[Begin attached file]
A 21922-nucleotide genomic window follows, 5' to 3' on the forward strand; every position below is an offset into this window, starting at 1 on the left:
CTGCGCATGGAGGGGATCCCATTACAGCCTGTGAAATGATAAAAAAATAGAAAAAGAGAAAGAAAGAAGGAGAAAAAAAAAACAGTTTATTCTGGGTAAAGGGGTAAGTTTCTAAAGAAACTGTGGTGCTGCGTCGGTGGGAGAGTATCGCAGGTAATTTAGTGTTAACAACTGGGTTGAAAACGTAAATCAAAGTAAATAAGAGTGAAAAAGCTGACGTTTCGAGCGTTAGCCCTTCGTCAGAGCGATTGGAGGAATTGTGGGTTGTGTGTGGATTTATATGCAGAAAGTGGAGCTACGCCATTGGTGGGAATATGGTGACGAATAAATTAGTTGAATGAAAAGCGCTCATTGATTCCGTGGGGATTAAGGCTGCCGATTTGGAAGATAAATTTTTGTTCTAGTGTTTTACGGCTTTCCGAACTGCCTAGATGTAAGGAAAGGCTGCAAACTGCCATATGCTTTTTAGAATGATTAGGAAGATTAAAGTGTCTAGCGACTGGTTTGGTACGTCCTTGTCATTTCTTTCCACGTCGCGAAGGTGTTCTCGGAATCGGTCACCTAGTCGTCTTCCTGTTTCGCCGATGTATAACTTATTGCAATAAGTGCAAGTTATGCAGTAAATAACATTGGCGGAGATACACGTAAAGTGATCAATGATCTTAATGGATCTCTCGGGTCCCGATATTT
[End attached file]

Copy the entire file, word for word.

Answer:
A 21922-nucleotide genomic window follows, 5' to 3' on the forward strand; every position below is an offset into this window, starting at 1 on the left:
CTGCGCATGGAGGGGATCCCATTACAGCCTGTGAAATGATAAAAAAATAGAAAAAGAGAAAGAAAGAAGGAGAAAAAAAAAACAGTTTATTCTGGGTAAAGGGGTAAGTTTCTAAAGAAACTGTGGTGCTGCGTCGGTGGGAGAGTATCGCAGGTAATTTAGTGTTAACAACTGGGTTGAAAACGTAAATCAAAGTAAATAAGAGTGAAAAAGCTGACGTTTCGAGCGTTAGCCCTTCGTCAGAGCGATTGGAGGAATTGTGGGTTGTGTGTGGATTTATATGCAGAAAGTGGAGCTACGCCATTGGTGGGAATATGGTGACGAATAAATTAGTTGAATGAAAAGCGCTCATTGATTCCGTGGGGATTAAGGCTGCCGATTTGGAAGATAAATTTTTGTTCTAGTGTTTTACGGCTTTCCGAACTGCCTAGATGTAAGGAAAGGCTGCAAACTGCCATATGCTTTTTAGAATGATTAGGAAGATTAAAGTGTCTAGCGACTGGTTTGGTACGTCCTTGTCATTTCTTTCCACGTCGCGAAGGTGTTCTCGGAATCGGTCACCTAGTCGTCTTCCTGTTTCGCCGATGTATAACTTATTGCAATAAGTGCAAGTTATGCAGTAAATAACATTGGCGGAGATACACGTAAAGTGATCAATGATCTTAATGGATCTCTCGGGTCCCGATATTT